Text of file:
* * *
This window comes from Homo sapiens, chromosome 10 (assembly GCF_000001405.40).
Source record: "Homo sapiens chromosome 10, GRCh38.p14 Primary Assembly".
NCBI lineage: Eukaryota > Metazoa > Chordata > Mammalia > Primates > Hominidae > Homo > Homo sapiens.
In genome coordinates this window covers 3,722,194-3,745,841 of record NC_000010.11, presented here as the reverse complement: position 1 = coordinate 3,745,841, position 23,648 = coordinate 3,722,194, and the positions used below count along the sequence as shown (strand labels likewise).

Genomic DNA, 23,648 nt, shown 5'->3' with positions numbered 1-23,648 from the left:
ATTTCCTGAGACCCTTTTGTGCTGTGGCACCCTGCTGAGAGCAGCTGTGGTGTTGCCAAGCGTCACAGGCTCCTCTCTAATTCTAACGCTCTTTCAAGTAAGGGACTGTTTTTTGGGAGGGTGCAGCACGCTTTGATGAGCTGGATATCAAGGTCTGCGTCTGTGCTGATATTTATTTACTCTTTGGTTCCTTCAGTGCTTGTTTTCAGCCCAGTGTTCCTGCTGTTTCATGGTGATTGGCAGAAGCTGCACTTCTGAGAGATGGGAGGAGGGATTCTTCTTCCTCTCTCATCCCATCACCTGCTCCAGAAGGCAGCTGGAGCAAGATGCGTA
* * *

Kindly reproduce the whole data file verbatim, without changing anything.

This window comes from Homo sapiens, chromosome 10 (assembly GCF_000001405.40).
Source record: "Homo sapiens chromosome 10, GRCh38.p14 Primary Assembly".
NCBI lineage: Eukaryota > Metazoa > Chordata > Mammalia > Primates > Hominidae > Homo > Homo sapiens.
In genome coordinates this window covers 3,722,194-3,745,841 of record NC_000010.11, presented here as the reverse complement: position 1 = coordinate 3,745,841, position 23,648 = coordinate 3,722,194, and the positions used below count along the sequence as shown (strand labels likewise).

Genomic DNA, 23,648 nt, shown 5'->3' with positions numbered 1-23,648 from the left:
ATTTCCTGAGACCCTTTTGTGCTGTGGCACCCTGCTGAGAGCAGCTGTGGTGTTGCCAAGCGTCACAGGCTCCTCTCTAATTCTAACGCTCTTTCAAGTAAGGGACTGTTTTTTGGGAGGGTGCAGCACGCTTTGATGAGCTGGATATCAAGGTCTGCGTCTGTGCTGATATTTATTTACTCTTTGGTTCCTTCAGTGCTTGTTTTCAGCCCAGTGTTCCTGCTGTTTCATGGTGATTGGCAGAAGCTGCACTTCTGAGAGATGGGAGGAGGGATTCTTCTTCCTCTCTCATCCCATCACCTGCTCCAGAAGGCAGCTGGAGCAAGATGCGTA